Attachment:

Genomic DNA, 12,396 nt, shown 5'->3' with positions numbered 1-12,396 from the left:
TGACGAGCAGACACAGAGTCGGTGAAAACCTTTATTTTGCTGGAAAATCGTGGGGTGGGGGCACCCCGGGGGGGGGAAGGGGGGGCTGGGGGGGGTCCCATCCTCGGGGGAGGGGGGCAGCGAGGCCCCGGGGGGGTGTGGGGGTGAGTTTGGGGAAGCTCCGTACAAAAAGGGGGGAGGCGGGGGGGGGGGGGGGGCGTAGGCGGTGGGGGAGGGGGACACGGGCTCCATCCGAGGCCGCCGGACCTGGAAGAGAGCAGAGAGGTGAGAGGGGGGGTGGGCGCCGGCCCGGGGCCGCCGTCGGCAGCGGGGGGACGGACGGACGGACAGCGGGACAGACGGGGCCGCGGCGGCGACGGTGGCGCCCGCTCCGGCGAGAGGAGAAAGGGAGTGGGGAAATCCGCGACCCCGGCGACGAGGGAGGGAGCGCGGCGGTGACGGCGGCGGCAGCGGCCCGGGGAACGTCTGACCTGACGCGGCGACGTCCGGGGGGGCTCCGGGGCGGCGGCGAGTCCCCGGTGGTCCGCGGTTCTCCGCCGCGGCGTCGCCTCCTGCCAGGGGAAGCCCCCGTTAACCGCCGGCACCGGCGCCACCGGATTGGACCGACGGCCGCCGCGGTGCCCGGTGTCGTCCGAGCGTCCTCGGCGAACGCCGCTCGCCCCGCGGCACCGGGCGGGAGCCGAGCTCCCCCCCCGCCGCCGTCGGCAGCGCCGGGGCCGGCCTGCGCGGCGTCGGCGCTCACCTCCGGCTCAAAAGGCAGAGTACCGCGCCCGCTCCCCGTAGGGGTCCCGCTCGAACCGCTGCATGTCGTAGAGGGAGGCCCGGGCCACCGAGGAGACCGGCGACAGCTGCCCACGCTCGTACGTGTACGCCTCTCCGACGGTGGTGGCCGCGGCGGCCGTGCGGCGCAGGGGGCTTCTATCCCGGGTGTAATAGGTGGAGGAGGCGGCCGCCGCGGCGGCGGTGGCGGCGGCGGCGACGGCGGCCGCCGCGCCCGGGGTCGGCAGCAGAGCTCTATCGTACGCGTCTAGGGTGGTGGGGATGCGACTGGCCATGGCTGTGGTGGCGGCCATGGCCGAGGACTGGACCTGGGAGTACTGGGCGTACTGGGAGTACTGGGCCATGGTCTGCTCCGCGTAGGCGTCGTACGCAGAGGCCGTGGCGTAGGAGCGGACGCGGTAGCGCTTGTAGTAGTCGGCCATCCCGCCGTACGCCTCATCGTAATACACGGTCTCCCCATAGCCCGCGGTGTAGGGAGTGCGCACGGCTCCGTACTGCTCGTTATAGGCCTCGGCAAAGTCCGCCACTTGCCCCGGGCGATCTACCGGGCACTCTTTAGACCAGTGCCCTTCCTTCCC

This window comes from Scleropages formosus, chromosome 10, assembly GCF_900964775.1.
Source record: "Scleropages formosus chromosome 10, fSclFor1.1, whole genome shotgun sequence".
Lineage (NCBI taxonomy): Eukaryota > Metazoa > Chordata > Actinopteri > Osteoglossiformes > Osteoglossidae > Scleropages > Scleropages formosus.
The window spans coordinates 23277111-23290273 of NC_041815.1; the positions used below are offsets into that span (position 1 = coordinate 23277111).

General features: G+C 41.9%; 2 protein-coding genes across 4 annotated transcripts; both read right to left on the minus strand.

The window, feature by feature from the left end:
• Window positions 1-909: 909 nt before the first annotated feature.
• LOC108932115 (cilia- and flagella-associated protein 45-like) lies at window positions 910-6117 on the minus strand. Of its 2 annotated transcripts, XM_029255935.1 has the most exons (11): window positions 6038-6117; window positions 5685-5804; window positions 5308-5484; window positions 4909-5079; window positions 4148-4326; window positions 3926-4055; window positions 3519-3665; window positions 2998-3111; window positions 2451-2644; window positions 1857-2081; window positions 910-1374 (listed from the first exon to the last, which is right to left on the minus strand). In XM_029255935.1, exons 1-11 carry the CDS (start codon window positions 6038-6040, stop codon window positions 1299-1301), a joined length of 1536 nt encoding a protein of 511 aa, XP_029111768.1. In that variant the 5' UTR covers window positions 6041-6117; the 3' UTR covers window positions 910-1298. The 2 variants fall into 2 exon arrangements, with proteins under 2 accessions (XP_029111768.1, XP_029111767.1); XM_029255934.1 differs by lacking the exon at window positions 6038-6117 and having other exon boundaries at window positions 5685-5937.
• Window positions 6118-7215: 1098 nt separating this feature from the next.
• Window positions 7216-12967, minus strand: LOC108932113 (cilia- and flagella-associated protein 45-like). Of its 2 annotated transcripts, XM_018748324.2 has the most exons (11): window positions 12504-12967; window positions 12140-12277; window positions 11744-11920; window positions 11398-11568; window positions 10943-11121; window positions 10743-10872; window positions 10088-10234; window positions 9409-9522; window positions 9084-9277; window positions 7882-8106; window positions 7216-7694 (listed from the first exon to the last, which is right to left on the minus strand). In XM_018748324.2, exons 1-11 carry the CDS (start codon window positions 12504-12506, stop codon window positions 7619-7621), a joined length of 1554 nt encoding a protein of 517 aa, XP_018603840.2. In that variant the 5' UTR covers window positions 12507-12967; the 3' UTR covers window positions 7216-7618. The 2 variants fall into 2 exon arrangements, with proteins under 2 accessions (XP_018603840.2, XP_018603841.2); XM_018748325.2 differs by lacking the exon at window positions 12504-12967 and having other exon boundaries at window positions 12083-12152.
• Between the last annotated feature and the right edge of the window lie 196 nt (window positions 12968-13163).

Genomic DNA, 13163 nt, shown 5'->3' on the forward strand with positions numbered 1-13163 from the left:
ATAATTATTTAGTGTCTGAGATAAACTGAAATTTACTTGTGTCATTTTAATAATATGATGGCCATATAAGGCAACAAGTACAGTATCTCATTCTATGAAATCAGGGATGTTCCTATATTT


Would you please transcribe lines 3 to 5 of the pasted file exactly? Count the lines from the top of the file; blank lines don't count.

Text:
This window comes from Scleropages formosus, chromosome 10, assembly GCF_900964775.1.
Source record: "Scleropages formosus chromosome 10, fSclFor1.1, whole genome shotgun sequence".
Lineage (NCBI taxonomy): Eukaryota > Metazoa > Chordata > Actinopteri > Osteoglossiformes > Osteoglossidae > Scleropages > Scleropages formosus.